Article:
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Re: Its time we set the score straight on Perl 5 and Perl 6 and debunk our own self-generated FUD.

June 19, 2006 23:38
Re: Its time we set the score straight on Perl 5 and Perl 6 and debunk our own self-generated FUD.
Message ID:
On 6/20/06, Chip Salzenberg <> wrote:
> On Mon, Jun 19, 2006 at 06:50:14PM -0700, chromatic wrote:
> > On Monday 19 June 2006 18:36, Chip Salzenberg wrote:
> > > You win the thread. Old software doesn't so much die as creak and grind
> > > slowly to a halt, and that's what's been happening to the users' view of
> > > Perl 5 for a while now.
> >
> > Did you both *find* and *ask* a user?  'cuz said user isn't me, Chip, Abigail,
> > Yves, or pretty much anyone reading or responding to this thread.
> Indeed, but that only serves to make my point, albeit in a roundabout way, as
> an illustration of self-selection bias.  Of *course* current Perl users (and
> especially those who participate in p5p) don't care about the slow pace of
> core development, because the ones who -do- care have wandered away, perhaps
> to Ruby or some other language; or, partly due to lack of buzz from friends,
> they never arrived.  Your observation is like holding a vote as to whether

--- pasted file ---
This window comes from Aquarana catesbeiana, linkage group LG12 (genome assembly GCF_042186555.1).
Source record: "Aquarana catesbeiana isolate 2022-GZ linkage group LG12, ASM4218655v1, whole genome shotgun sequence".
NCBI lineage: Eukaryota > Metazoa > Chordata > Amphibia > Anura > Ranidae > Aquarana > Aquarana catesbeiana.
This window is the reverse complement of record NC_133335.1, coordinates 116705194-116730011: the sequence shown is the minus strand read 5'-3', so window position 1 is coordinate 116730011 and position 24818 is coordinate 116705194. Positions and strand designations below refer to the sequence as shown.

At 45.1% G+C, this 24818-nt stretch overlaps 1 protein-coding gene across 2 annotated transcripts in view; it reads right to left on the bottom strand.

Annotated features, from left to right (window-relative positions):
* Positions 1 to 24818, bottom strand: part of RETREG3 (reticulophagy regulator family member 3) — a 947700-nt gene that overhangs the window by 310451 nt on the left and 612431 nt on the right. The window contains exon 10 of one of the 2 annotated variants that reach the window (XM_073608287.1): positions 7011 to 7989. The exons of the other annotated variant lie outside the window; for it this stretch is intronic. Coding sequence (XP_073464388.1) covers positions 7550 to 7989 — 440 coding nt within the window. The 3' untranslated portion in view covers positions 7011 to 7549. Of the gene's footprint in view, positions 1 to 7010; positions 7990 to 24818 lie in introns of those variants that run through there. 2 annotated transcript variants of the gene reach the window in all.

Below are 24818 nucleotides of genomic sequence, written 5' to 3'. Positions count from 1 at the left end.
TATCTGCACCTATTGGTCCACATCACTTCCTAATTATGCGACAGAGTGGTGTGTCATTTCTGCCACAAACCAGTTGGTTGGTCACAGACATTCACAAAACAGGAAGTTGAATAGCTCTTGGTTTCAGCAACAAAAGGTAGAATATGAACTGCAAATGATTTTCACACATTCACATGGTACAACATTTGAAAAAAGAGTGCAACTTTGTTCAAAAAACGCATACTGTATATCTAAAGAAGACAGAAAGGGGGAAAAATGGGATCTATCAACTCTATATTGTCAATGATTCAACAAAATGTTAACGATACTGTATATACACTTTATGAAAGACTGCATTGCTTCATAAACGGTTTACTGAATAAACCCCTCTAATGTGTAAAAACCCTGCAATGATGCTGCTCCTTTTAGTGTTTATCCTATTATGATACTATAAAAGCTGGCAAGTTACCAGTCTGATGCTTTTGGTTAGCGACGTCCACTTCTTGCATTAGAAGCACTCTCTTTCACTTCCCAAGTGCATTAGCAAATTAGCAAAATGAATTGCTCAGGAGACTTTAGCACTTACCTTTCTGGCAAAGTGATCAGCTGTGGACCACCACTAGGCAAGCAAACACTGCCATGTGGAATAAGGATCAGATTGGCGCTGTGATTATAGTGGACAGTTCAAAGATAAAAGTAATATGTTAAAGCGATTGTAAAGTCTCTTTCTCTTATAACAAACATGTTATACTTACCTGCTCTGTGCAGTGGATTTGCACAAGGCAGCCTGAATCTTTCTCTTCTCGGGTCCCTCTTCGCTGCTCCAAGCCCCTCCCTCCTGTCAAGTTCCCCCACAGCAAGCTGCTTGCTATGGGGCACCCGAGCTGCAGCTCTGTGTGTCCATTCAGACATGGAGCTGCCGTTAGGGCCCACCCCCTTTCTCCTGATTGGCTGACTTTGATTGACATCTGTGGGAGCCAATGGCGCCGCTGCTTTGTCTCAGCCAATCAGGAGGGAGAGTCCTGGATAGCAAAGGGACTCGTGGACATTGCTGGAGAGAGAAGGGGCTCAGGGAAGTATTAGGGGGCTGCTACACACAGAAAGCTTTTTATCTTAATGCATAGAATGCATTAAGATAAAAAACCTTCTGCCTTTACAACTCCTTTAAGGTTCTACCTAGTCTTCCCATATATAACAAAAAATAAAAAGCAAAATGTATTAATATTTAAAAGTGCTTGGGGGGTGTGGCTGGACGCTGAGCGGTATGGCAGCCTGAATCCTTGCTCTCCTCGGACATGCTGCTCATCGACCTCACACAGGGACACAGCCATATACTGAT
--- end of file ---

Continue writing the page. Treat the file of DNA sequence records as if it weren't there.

> Thursday night is a good time for meetings, on Thursday night.
> I didn't suggest "Perl 5 is dead" or even "dying"; I think that can't
> possibly happen for decades, even in a worst-case scenario.  OTOH, "Perl 5 is
> perceived as stagnant by too many potential users, and the user base is no
> longer growing much, if at all" I suspect is already true to within epsilon.
> The earlier anecdote about publishers saying that the book market for Perl is
> played out is, IMO, a significant warning sign.

Well said.

> Meanwhile, in CPAN the user community is quite remarkably active, which is
> wonderful of course.  But without active user-visible feature deltas to the
> Perl core, the psychological momentum that draws people to the language is
> reduced, entirely because Random::Module doesn't get the press.  More press
> on CPAN modules could be much of a cure, assuming I've got the right diagnosis.

Also moving more commonly used modules into core perl, making the core
perl experience more usable would improve the lot of many, many, many
a perl developer who is limited by policy that they cannot form
dependencies on modules that arent in core. A group that I think is
much larger and IMO much more important than the "minimal core" types


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